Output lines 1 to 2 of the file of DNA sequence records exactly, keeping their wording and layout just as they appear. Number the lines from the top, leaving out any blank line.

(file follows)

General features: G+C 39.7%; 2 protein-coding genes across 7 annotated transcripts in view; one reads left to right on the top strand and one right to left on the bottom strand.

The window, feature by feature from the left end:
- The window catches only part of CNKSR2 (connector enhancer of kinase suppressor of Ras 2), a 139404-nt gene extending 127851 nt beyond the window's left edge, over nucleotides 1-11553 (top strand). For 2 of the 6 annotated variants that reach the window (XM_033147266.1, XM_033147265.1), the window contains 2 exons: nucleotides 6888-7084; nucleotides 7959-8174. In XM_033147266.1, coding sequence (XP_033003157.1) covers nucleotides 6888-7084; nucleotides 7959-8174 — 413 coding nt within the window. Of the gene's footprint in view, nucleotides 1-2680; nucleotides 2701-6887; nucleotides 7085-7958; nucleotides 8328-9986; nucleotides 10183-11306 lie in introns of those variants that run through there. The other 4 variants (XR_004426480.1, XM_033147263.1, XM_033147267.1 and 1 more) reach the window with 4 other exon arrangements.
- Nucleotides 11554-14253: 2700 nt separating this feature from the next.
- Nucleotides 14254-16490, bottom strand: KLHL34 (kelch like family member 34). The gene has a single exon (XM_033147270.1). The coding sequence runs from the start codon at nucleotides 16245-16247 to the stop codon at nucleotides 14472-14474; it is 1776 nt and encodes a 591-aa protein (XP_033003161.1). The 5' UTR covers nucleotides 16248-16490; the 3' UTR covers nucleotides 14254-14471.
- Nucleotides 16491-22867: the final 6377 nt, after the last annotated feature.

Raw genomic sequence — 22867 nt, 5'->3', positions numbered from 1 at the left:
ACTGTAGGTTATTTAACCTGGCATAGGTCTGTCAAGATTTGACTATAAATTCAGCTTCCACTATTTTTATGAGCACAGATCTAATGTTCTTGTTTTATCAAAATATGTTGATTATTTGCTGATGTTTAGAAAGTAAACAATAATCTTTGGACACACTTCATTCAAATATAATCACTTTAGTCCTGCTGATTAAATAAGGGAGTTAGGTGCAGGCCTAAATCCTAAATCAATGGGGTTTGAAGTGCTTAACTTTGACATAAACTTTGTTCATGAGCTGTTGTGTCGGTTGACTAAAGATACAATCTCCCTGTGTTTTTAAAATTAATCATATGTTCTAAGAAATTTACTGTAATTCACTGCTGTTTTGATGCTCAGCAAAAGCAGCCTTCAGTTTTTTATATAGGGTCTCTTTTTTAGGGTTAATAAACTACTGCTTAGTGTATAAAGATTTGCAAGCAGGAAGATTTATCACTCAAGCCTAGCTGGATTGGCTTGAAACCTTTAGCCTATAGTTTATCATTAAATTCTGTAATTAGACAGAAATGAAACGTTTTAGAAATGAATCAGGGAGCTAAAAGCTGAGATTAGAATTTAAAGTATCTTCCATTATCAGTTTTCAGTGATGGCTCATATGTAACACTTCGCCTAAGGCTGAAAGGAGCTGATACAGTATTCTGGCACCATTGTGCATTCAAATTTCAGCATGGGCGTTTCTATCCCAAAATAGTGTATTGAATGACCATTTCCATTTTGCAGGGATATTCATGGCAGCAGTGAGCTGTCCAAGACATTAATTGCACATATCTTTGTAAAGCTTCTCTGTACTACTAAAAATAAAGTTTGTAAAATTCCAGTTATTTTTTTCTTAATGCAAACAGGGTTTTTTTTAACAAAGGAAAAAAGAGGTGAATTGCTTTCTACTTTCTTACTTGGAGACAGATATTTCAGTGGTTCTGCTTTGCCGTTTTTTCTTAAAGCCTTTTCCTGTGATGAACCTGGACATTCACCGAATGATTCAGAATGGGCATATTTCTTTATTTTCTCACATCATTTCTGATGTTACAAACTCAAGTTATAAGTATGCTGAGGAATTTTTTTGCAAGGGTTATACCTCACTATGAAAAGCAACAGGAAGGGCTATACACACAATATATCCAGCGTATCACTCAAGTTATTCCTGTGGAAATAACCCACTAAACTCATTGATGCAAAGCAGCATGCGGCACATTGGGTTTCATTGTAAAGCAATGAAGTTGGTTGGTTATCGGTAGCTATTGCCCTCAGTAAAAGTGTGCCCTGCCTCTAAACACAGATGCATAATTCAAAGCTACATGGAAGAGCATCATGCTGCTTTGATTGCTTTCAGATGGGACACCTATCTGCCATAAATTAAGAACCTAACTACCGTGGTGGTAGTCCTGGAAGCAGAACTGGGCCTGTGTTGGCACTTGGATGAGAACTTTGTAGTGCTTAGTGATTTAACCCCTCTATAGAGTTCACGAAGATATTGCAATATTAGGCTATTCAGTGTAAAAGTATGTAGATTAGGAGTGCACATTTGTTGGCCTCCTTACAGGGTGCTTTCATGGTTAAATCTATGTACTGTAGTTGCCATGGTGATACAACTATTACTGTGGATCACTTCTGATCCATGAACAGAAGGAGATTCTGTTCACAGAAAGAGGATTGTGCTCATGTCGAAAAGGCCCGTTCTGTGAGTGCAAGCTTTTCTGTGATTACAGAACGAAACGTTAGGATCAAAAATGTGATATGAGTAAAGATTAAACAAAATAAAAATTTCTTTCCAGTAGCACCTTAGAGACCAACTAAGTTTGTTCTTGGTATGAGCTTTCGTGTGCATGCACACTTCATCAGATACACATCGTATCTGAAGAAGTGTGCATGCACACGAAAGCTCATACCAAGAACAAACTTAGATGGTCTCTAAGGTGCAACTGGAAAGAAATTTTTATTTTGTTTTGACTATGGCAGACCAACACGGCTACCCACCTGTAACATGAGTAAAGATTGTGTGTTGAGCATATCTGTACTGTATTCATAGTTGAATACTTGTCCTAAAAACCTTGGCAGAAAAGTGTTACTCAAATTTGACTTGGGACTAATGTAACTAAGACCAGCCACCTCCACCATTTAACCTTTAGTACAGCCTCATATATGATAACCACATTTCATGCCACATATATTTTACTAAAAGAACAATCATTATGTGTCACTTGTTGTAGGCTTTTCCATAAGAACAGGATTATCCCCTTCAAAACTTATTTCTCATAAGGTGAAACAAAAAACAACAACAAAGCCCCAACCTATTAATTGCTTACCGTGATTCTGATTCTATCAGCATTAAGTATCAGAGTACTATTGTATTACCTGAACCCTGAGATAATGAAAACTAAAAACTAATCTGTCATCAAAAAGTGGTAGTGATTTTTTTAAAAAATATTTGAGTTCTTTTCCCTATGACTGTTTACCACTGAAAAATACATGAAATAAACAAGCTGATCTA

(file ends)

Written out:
General features: G+C 39.7%; 2 protein-coding genes across 7 annotated transcripts in view; one reads left to right on the top strand and one right to left on the bottom strand.

The window, feature by feature from the left end: